What is the Lottery?


The lottery is a procedure for distributing something, often money, among a group of people by lot or chance. It is a form of gambling that is legal in many countries. People purchase chances, called tickets, by paying a small sum of money for the opportunity to win a larger amount of money. The chances of winning the largest prize are based on the total number of tickets sold and the frequency with which the ticket is purchased.

The word lottery is probably from the Dutch noun lot, meaning fate, but it may also be a calque of Middle French loterie or a diminutive of Old English latterie, “action of drawing lots.” Lotteries became popular in Europe in the 17th century and were promoted as a painless form of taxation. The oldest running lottery is the state-owned Staatsloterij in the Netherlands, established in 1726.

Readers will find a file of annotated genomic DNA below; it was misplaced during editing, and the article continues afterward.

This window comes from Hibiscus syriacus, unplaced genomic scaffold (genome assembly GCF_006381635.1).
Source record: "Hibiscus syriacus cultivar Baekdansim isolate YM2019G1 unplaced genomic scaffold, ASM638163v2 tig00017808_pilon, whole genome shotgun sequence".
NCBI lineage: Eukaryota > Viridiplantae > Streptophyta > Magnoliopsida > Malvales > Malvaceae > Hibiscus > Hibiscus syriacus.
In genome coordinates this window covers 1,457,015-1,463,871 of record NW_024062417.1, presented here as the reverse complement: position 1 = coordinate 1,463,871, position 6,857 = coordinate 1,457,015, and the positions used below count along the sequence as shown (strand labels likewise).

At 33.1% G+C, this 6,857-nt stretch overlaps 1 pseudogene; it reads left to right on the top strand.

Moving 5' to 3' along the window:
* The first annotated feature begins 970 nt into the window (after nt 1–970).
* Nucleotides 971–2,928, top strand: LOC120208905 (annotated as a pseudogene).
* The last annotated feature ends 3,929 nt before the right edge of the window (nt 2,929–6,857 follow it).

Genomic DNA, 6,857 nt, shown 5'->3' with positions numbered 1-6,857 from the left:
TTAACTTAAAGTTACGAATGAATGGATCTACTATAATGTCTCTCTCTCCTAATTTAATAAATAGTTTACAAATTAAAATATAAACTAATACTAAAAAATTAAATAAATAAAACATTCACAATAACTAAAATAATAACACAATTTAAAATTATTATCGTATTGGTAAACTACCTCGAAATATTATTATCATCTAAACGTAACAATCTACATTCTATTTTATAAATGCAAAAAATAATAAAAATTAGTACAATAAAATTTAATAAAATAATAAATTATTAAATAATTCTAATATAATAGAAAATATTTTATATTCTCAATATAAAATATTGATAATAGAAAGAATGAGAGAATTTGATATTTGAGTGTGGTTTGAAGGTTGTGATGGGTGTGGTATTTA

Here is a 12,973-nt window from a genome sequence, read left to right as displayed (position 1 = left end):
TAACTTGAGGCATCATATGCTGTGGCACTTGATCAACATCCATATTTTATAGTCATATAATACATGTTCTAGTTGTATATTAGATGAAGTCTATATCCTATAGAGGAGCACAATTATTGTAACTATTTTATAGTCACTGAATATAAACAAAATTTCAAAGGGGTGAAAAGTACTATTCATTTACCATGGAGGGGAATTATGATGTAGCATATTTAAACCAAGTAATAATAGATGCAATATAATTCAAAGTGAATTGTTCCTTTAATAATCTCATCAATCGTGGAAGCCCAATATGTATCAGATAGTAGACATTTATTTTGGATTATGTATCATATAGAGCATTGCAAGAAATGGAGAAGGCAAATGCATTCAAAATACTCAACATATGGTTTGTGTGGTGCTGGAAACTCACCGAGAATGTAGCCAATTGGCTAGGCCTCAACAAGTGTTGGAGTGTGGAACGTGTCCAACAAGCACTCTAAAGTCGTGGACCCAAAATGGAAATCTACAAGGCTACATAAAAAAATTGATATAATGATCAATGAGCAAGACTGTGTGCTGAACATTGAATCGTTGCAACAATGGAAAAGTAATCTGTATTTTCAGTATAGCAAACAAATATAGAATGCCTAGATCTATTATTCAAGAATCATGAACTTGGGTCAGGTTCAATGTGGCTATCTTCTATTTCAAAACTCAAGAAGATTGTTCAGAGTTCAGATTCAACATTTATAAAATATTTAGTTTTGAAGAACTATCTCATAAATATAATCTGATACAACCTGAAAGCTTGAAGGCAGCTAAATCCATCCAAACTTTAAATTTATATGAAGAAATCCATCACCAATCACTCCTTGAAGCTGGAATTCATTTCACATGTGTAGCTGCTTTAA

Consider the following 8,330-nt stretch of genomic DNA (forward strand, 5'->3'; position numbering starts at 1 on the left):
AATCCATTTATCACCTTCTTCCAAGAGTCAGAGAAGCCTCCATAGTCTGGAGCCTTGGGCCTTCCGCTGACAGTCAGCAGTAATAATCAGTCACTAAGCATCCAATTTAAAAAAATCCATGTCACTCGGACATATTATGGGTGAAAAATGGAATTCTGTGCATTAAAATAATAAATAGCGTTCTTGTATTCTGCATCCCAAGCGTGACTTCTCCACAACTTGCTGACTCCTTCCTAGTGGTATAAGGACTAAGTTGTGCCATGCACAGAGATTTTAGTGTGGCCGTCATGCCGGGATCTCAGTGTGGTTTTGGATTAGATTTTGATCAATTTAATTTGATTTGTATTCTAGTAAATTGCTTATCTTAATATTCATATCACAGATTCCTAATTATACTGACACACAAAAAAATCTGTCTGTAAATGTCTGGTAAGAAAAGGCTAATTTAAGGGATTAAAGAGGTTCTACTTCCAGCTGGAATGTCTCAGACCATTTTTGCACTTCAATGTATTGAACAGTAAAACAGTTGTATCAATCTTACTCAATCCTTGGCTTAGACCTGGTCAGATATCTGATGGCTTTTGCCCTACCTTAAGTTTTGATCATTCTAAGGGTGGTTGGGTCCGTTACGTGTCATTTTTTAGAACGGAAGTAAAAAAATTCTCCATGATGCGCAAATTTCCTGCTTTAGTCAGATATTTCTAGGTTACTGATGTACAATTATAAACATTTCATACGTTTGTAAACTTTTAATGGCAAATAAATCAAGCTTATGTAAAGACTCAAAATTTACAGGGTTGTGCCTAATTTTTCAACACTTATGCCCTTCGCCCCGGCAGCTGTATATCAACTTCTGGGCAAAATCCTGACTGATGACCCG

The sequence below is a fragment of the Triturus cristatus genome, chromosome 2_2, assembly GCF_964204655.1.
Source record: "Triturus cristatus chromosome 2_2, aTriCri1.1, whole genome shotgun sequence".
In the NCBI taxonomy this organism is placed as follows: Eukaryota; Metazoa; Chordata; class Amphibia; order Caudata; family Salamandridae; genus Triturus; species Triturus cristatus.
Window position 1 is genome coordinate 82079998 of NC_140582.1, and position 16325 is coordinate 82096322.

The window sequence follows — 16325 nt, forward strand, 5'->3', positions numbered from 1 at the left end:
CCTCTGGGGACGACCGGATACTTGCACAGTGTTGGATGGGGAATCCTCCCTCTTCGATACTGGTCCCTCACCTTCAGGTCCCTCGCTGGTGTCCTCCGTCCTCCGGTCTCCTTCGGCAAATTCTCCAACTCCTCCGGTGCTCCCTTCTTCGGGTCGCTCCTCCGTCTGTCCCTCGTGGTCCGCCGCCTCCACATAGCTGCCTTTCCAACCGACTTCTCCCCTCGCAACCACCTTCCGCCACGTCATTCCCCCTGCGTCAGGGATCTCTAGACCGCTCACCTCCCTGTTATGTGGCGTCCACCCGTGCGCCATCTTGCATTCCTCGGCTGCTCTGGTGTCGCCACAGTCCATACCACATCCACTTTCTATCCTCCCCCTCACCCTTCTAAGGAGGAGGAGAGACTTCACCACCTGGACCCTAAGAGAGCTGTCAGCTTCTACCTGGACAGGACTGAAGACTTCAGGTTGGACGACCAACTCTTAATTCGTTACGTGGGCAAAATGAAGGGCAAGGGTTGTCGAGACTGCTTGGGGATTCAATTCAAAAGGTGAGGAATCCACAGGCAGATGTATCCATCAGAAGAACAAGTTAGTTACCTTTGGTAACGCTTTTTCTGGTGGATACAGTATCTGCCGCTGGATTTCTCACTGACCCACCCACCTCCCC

Lotteries have grown rapidly since the 1960s and are a major source of funding for public expenditures. State governments typically legislate a monopoly for themselves, establish a state agency or corporation to run the lottery (as opposed to licensing a private firm in return for a share of the profits), and begin operations with a modest number of relatively simple games. As revenues expand, the lottery progressively introduces new games to maintain and increase its popularity.

Although a wide variety of social, economic, and ethical concerns have been raised about lotteries, they have not prevented their widespread acceptance and expansion. The broad appeal of lotteries is based in part on the fact that proceeds are often used to finance a specific public good such as education. Research suggests, however, that the objective fiscal circumstances of a state have little impact on whether or when it adopts a lottery.